IN THE UNITED STATES DISTRICT COURT FOR THE WESTERN DISTRICT OF MISSOURI WESTERN DIVISION LEANNA L. PEACHEY, Plaintiff, v. CAROLYN W. COLVIN, Acting Commissioner of Social Security, Defendant. ) ) ) ) ) ) ) ) ) ) No. 14-00056-CV-W-DGK-SSA ORDER AFFIRMING COMMISSIONER’S DECISION This action seeks judicial review of the Commissioner of Social Security’s (“the Commissioner”) decision denying Plaintiff Leanna L. Peachey’s applications for Social Security benefits under Title II of the Social Security Act (“the Act”), 42 U.S.C. §§ 401–434, and Supplemental Security Income under Title XVI of the Act, 42 U.S.C. §§ 1381–1383f. The Administrative Law Judge (“ALJ”) found Plaintiff had several severe impairments, including major depressive disorder, post-traumatic stress disorder, asthma, and obesity, but retained the residual functional capacity (“RFC”) to perform unskilled work with many restrictions. After carefully reviewing the record and the parties’ arguments, the Court finds the ALJ’s opinion is supported by substantial evidence on the record as a whole. The Commissioner’s decision is AFFIRMED. Procedural and Factual Background The complete facts and arguments are presented in the parties’ briefs and are repeated here only to the extent necessary. Plaintiff filed her applications in August 2009, alleging a disability onset date of July 4, 2009. The Commissioner denied the applications at the initial claim level, and Plaintiff appealed the denial to an ALJ. The ALJ held a hearing, and on October 21, 2010, the ALJ issued a decision finding Plaintiff was not disabled. Plaintiff appealed this decision to the Appeals Council, which granted her request for review. On March 8, 2012, the Appeals Council remanded the case for a new hearing to: (1) develop the record concerning Plaintiff’s mental impairments; (2) reconsider her RFC; and (3) if necessary, to obtain evidence from a vocational expert (“VE”). The Commissioner held a second administrative hearing on September 4, 2012, with a different ALJ. The ALJ found Plaintiff was not disabled, and the Appeals Council denied Plaintiff’s request for review on October 24, 2012, leaving the ALJ’s decision as the Commissioner’s final decision. Plaintiff has exhausted all administrative remedies and judicial review is now appropriate under 42 U.S.C. § 405(g) and 42 U.S.C. § 1383(c)(3). Standard of Review The Commissioner follows a five-step sequential evaluation process1 to determine whether a claimant is disabled, that is, unable to engage in any substantial gainful activity by reason of a medically determinable impairment that has lasted or can be expected to last for a continuous period of at least twelve months. 42 U.S.C. § 423(d)(1)(A). A federal court’s review of the Commissioner’s decision to deny disability benefits is limited to determining whether the Commissioner’s findings are supported by substantial evidence on the record as a whole. Buckner v. Astrue, 646 F.3d 549, 556 (8th Cir. 2011). Substantial evidence is less than a preponderance, but enough evidence that a reasonable mind 1 “The five-step sequence involves determining whether (1) a claimant’s work activity, if any, amounts to substantial gainful activity; (2) his impairments, alone or combined, are medically severe; (3) his severe impairments meet or medically equal a listed impairment; (4) his residual functional capacity precludes his past relevant work; and (5) his residual functional capacity permits an adjustment to any other work. The evaluation process ends if a determination of disabled or not disabled can be made at any step.” Kemp ex rel. Kemp v. Colvin, 743 F.3d 630, 632 n.1 (8th Cir. 2014); see 20 C.F.R. §§ 404.1520(a)–(g); 416.920(a)–(g). Through Step Four of the analysis the claimant bears the burden of showing that he is disabled. After the analysis reaches Step Five, the burden shifts to the Commissioner to show that there are other jobs in the economy that the claimant can perform. King v. Astrue, 564 F.3d 978, 979 n.2 (8th Cir. 2009). 2 would find it sufficient to support the Commissioner’s decision. Id. In making this assessment, the court considers evidence that detracts from the Commissioner’s decision, as well as evidence that supports it. McKinney v. Apfel, 228 F.3d 860, 863 (8th Cir. 2000). The court must “defer heavily” to the Commissioner’s findings and conclusions. Hurd v. Astrue, 621 F.3d 734, 738 (8th Cir. 2010). The court may reverse the Commissioner’s decision only if it falls outside of the available zone of choice, and a decision is not outside this zone simply because the court might have decided the case differently were it the initial finder of fact. Buckner, 646 F.3d at 556. Discussion Plaintiff argues the ALJ erred as a matter of law because: (1) she failed to consider information and observations from a third-party source; (2) she failed to properly consider Plaintiff’s obesity; (3) her RFC determination is unsupported by substantial evidence on the record as a whole; and (4) she failed to recognize that Plaintiff could not perform the jobs identified by the VE. These arguments are without merit. A. The ALJ properly considered information from the third-party source. Plaintiff first argues that the ALJ failed to consider the third-party statement from Defendant’s own employee, a claims representative who interviewed Plaintiff. This employee, identified only as “G. Barr,” reported that during the interview Plaintiff had difficulty with understanding, coherency, concentration, talking, and answering questions; that she was very anxious, speaking rapidly and constantly; that she had trouble staying focused, going “off on a lot of tangents;” and she “made lots of random comments.” R. at 304-05. The employee concluded that it was a “[d]ifficult interview.” R. at 305. Plaintiff, however, overlooks that the ALJ noted this interview and briefly discussed it in her opinion. R. at 14. In fact, the ALJ used this interview to support her finding that Plaintiff 3 had moderate difficulties with respect to concentration, persistence, and pace. Id. Consequently, this claim is meritless. B. The ALJ properly considered Plaintiff’s obesity. Next, Plaintiff contends the ALJ ignored the impact of Plaintiff’s obesity on her severe major depressive disorder at steps three, four, and five in the sequential evaluation process. With respect to steps three and four, Plaintiff overlooks the relevant portions of the ALJ’s decision. The ALJ addressed Plaintiff’s obesity at step three of the sequential evaluation process, noting that “the claimant suffers from obesity but the claimant’s obesity, alone or in combination with her other impairments, fails to meet or medically equal a listed impairment.” R. at 13. The ALJ also referenced Plaintiff’s obesity at step four when discussing her testimony. R. at 16. Finally, Plaintiff’s argument fails to recognize that the ALJ had no reason to discuss her obesity at step five because the evidence on the record shows that Plaintiff’s obesity, even combined with her other impairments, did not require limitations beyond those already contained in the RFC determination. Although Plaintiff’s doctors recognized her obesity was a serious health problem, R. at 529, none of them suggested it limited her ability to work. Indeed, Plaintiff did not allege any limitations stemming from her obesity in her own disability reports, function reports, or administrative testimony. R. at 29-55, 308, 356, 377, 387, 755-64. Hence, the ALJ did not err here. See Forte v. Barnhart, 377 F.3d 892, 896 (8th Cir. 2004) (“Although his treating doctors noted that [the claimant] was obese and should lose weight, none of them suggested his obesity imposed any additional work-related limitations, and he did not testify that his obesity imposed additional restrictions.”). 4 C. Substantial evidence supports the RFC determination. With respect to her RFC, the ALJ found Plaintiff possessed the ability to perform a full range of work at all exertional levels but with the following nonexertional limitations: Due to medication effects, the claimant cannot climb ladders or scaffolds; and cannot be exposed to dust, odors, or fumes due to her asthma. She is limited to simple, routine and repetitive tasks but cannot work at a production rate pace (such as an assembly line or at a job which required completion of a certain number of tasks in a certain period of time); she is limited to occasional interaction with supervisors and co-workers, and should have no contact with the general public; and she is limited to simple work related decisions. R. at 15. Plaintiff argues this determination is not supported by substantial evidence because (1) the ALJ erred in rejecting the various Global Assessment of Functioning (“GAF”)2 scores on the record; and (2) the ALJ erred in giving more weight to the opinion of an examining psychologist, Dr. Rick Thomas, Ph.D., than to the opinions of her treating psychiatrist, Dr. Stephen Samuelson, M.D., and treating psychologist, Dr. Mary Lyndell, Ph.D. The Court holds the ALJ did not err in giving greater weight to the various GAF scores in the record. The ALJ specifically discussed several of these scores and noted the inherent limitations of a GAF score as a diagnostic tool and its “dubious” applicability in determining a claimant’s ability to work. See Mosier v. Colvin, No. 4:13-06112, 2014 WL 4722288, at *3 (W.D. Mo. Sept. 23, 2014) (discussing its limitations and noting “the fifth edition of the Diagnostic and Statistical Manual of Medical Disorders (“DSM–5”) has dropped the GAF scale as a diagnostic tool”). The ALJ also did not err in giving greater weight to Dr. Thomas’s opinion in formulating Plaintiff’s RFC. A claimant’s RFC is based on the combined effects of all of a claimant’s 2 GAF scores are a clinician’s personal assessment of an individual’s social, occupational, and psychological functioning. Mortensen v. Astrue, No. 10-4975 (JRT/JJG), 2011 WL 7478305, at *2 n.4 (D. Minn. Sept. 30, 2011) (citing Diagnostic and Statistical Manual of Mental Disorders 32-33 (4th ed., Am. Psychiatric Ass’n 1994)). 5 credible limitations. 20 C.F.R. § 416.945 (emphasis added). In determining a claimant’s RFC, the ALJ may consider a host of factors, including the claimant’s medical history, medical signs and laboratory findings, effects of treatment, reports of daily activities, lay evidence, recorded observations, medical source statements, effects of symptoms, and attempts to work. SSR 96-8p. It is the claimant’s burden to prove her RFC. Eichelberger v. Barnhart, 390 F.3d 584, 591 (8th Cir. 2004). The Court emphasizes that the regulations restrict the RFC determination to credible limitations because the ALJ found Plaintiff’s statements concerning the limiting effects of her symptoms were not credible to the extent they indicated she could not perform any work. R. at 16, 19. And Plaintiff does not challenge the ALJ’s adverse credibility determination. Furthermore, where the record contains differing medical opinions, it is the ALJ’s responsibility to resolve conflicts among them. Finch v. Astrue, 547 F.3d 933, 936 (8th Cir. 2008). The ALJ must assign controlling weight to a treating physician’s opinion if that opinion is well-supported and consistent with other evidence in the record. 20 C.F.R § 404.1527(c)(2). “[A]n ALJ may credit other medical evaluations over that of the treating physician when such other assessments are supported by better or more thorough medical evidence.” Martise v. Astrue, 641 F.3d 909, 925 (8th Cir. 2011). If an ALJ discounts a treating physician’s opinion, he must give “good reasons” for doing so. Dolph v. Barnhart, 308 F.3d 876, 878-79 (8th Cir. 2002). Here substantial evidence supports the ALJ’s decision to discount the treating physicians’ opinions and give greater weight to Dr. Thomas’s report. To be fair, the ALJ did embrace a portion of Dr. Samuelson’s opinion, limiting Plaintiff to work with simple instructions and jobs with no interaction with the public. R. at 15, 197-98. Although he discounted the balance of Dr. Samuelson’s opinion, he gave good, detailed reasons for doing so. For example, he discounted Dr. Samuelson’s opinion that Plaintiff had suffered from disabling symptoms for over ten years 6 because he noted Plaintiff had actually worked a fair amount during this period. R. at 18-19, 499, 504-05. The ALJ also gave good reasons for discounting Dr. Lyndell’s opinion: Dr. Lyndell treated Plaintiff for only two months, her opinion was based on Plaintiff’s subjective reports that she was unable to work, and Plaintiff had impliedly threatened the doctor concerning her pending applications for benefits. R. at 19, 698. Additionally, substantial evidence supports Dr. Thomas’s opinion that Plaintiff could work full-time. Plaintiff herself told Dr. Thomas that she believed she could be gainfully employed, and that she ascribed her failure to maintain employment in part to her dislike of doing things that did not interest her. R. at 464-65. Dr. Thomas also noted that Plaintiff’s failure to consistently take her medication exacerbated her mental health problems and made it difficult for her to maintain employment, indicting her limitations were not as great as she now suggests. R. at 464-65. See Davidson v. Astrue, 578 F.3d 838, 846 (8th Cir. 2009) (“Impairments that are controllable or amenable to treatment do not support a finding of disability.”) That said, the Court recognizes that Plaintiff has a significant, long-lasting mental health problem, and that some evidence on the record supports her allegations. However, once the ALJ has decided how much weight to give a medical opinion, the court’s role is limited to reviewing whether substantial evidence supports this determination, not deciding whether the evidence supports the plaintiff’s view of the evidence. Brown v. Astrue, 611 F.3d 941, 951 (8th Cir. 2010). Accordingly, the Court cannot grant Plaintiff the relief she requests. D. The ALJ did not err in finding Plaintiff could perform the jobs identified by the VE. Finally, Plaintiff argues there is not substantial evidence in the record supporting the ALJ’s finding that jobs exist in the national economy which she could perform. Plaintiff contends all the jobs identified by the VE require skills she lacks. 7 During the administrative hearing, the ALJ asked the VE to assume a person of Plaintiff’s age, education, and experience who had an RFC consistent with the ALJ’s RFC determination. R. at 55-56. Among other things, this individual was limited to jobs involving “simple work related decisions,” what the Dictionary of Occupational Titles (“DOT”) describes as level one reasoning. R. at 56. The VE replied that such an individual could work as a hospital cleaner, merchandise marker, or document preparer. R. at 57. Plaintiff contends she cannot perform the first two jobs because they require level two reasoning skills, which means the ability to understand and carry out detailed instructions. As Defendant rightly notes, however, “a claimant’s reliance on the DOT as a definitive authority on job requirements is misplaced because DOT definitions are simply generic job descriptions that offer the appropriate maximum requirements for each position, rather than their range.” Page v. Astrue, 484 F.3d 1040, 1045 (8th Cir. 2007) (internal quotations omitted). “The DOT itself cautions that its descriptions may not coincide in every respect with the content of jobs as performed in particular establishments or certain localities.” Moore v. Astrue, 623 F.3d 599, 604 (8th Cir. 2010) (holding that an ALJ did not err in relying on VE testimony that a claimant limited to simple work could perform a position categorized by the DOT as reasoning level two). The regulations recognize that the generic nature of the DOT’s job descriptions may require, as in this case, a VE’s testimony to determine whether an individual with the claimant’s specific vocational profile can perform work in the national economy. See SSR 00-04p (“We may also use [vocational experts] . . . to resolve complex vocational issues.”) The VE’s testimony that Plaintiff could perform either of these two jobs is all that is required to support the ALJ’s finding that Plaintiff is not disabled, as long as that job exists in significant numbers in the national economy. Hakes v. Astrue, 383 F. App’x 581, 583 (8th Cir. 2010). The VE testified that there were 865,960 hospital cleaner jobs in the national economy 8 and 3,174 in Missouri, and there were over 1 million merchandise marker jobs throughout the country and 7,526 in Missouri. R. at 21, 57. This exceeds the number required for a job to exist in “significant” numbers. See, e.g., Jenkins v. Bowen, 861 F.2d 1083, 1087 (8th Cir. 1988) (holding 500 jobs within the claimant’s region is a “significant” number). Accordingly, substantial evidence in the record supports the ALJ’s finding that jobs exist in the national economy which she could perform. Conclusion Substantial evidence on the record supports the Commissioner’s decision, and so the Commissioner’s decision is AFFIRMED. IT IS SO ORDERED. Date: February 18, 2015 /s/ Greg Kays GREG KAYS, CHIEF JUDGE UNITED STATES DISTRICT COURT 9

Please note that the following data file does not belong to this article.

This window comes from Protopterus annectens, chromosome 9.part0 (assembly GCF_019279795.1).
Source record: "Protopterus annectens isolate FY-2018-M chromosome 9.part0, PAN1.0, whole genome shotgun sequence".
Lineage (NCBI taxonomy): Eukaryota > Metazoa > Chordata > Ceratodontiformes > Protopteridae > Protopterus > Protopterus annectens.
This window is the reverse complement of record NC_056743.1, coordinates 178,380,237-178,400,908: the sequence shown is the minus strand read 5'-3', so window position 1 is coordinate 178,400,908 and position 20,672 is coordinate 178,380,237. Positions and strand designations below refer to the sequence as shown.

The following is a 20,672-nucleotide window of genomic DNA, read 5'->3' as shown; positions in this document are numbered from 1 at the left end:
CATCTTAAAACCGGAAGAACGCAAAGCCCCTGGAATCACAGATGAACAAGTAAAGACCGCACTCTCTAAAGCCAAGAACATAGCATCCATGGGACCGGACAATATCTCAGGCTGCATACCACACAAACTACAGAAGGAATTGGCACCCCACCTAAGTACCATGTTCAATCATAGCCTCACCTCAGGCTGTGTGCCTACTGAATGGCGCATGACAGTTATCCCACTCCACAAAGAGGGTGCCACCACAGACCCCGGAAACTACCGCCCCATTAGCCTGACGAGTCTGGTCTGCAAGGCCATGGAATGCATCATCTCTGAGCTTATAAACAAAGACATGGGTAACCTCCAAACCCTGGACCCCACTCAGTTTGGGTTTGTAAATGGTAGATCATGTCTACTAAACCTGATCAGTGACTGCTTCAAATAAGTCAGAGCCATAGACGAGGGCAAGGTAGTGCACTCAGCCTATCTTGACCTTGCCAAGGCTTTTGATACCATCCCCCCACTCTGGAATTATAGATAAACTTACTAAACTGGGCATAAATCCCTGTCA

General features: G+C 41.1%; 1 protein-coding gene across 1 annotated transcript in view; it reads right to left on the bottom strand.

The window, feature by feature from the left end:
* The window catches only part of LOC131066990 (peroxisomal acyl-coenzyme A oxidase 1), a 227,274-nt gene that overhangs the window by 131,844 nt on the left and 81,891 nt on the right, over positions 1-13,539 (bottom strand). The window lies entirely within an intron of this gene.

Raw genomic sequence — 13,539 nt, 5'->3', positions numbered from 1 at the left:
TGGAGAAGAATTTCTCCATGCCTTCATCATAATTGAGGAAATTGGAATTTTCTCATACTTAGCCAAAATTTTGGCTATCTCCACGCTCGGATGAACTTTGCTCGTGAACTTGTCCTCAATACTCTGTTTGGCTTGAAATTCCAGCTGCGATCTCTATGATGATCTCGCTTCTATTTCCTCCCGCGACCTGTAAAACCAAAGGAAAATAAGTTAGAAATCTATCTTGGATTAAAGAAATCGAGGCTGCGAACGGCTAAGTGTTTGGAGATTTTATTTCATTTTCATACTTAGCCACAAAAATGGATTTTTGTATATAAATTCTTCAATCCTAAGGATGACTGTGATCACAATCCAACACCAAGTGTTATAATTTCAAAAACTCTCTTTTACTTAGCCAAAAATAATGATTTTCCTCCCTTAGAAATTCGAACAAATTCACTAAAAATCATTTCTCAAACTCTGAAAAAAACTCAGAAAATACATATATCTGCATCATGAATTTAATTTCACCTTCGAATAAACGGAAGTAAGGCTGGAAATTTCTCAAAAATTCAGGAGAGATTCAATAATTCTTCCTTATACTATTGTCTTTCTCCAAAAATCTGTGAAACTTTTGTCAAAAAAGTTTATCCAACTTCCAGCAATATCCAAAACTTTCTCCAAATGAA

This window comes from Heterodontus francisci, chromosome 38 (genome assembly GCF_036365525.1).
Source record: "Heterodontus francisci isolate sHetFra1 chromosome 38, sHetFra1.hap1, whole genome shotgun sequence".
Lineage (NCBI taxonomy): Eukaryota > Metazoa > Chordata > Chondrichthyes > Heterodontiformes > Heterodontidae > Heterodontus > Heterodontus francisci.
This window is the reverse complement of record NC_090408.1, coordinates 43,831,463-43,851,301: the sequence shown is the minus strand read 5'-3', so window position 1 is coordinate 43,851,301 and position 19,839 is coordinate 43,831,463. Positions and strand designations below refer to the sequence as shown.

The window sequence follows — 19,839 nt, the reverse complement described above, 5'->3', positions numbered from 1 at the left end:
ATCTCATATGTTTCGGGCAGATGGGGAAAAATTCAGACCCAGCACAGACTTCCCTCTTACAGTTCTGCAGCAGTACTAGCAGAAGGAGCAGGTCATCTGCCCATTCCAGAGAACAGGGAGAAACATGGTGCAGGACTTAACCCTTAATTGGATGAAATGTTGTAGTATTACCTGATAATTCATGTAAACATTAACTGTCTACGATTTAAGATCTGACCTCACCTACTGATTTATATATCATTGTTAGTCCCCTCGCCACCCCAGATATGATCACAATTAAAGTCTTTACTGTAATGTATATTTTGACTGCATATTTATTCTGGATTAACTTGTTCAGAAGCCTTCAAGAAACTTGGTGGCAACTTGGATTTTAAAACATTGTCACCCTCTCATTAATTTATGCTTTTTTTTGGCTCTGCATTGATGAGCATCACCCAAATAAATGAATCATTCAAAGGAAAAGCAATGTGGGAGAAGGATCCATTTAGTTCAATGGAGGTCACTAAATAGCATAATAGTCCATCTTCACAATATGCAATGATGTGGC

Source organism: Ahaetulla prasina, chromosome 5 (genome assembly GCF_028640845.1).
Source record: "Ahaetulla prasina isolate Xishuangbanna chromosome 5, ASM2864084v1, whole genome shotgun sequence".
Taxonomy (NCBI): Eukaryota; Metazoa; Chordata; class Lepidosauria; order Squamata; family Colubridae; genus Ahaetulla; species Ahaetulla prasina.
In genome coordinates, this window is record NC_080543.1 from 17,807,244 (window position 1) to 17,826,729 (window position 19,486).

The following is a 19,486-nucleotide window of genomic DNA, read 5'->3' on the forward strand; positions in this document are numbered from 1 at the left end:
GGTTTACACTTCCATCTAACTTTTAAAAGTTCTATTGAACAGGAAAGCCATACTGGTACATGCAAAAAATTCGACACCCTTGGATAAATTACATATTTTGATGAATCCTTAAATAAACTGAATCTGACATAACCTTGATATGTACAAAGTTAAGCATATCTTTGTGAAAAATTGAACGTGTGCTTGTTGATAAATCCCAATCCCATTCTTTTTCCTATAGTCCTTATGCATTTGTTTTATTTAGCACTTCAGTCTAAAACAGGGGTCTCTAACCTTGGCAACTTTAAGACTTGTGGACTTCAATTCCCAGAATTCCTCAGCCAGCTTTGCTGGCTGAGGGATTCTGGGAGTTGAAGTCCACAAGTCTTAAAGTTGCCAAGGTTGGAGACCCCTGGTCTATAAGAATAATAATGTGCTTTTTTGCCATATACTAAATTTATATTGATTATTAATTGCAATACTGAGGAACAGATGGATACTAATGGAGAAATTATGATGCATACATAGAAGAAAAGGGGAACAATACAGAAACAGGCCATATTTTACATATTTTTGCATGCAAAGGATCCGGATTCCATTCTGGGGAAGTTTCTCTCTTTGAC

Disclaimer: Justia Dockets & Filings provides public litigation records from the federal appellate and district courts. These filings and docket sheets should not be considered findings of fact or liability, nor do they necessarily reflect the view of Justia.

Why Is My Information Online?